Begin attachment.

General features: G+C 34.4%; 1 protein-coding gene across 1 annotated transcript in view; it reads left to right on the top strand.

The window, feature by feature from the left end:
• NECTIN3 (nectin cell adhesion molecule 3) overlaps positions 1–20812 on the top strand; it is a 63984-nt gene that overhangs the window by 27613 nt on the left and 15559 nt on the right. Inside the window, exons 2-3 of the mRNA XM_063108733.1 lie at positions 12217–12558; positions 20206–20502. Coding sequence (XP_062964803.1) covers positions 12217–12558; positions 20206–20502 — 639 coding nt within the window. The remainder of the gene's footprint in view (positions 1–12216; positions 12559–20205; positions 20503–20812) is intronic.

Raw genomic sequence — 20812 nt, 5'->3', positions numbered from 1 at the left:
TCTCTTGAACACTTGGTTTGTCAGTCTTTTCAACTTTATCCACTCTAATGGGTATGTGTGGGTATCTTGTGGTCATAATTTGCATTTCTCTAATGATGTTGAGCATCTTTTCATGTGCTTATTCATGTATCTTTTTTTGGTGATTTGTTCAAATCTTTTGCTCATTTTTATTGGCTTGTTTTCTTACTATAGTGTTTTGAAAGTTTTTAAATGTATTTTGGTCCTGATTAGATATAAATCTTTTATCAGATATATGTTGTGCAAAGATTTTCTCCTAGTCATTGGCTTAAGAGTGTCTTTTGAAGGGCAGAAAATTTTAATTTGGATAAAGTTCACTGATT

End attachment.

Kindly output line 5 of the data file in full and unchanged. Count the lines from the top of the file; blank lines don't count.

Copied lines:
TCTCTTGAACACTTGGTTTGTCAGTCTTTTCAACTTTATCCACTCTAATGGGTATGTGTGGGTATCTTGTGGTCATAATTTGCATTTCTCTAATGATGTTGAGCATCTTTTCATGTGCTTATTCATGTATCTTTTTTTGGTGATTTGTTCAAATCTTTTGCTCATTTTTATTGGCTTGTTTTCTTACTATAGTGTTTTGAAAGTTTTTAAATGTATTTTGGTCCTGATTAGATATAAATCTTTTATCAGATATATGTTGTGCAAAGATTTTCTCCTAGTCATTGGCTTAAGAGTGTCTTTTGAAGGGCAGAAAATTTTAATTTGGATAAAGTTCACTGATT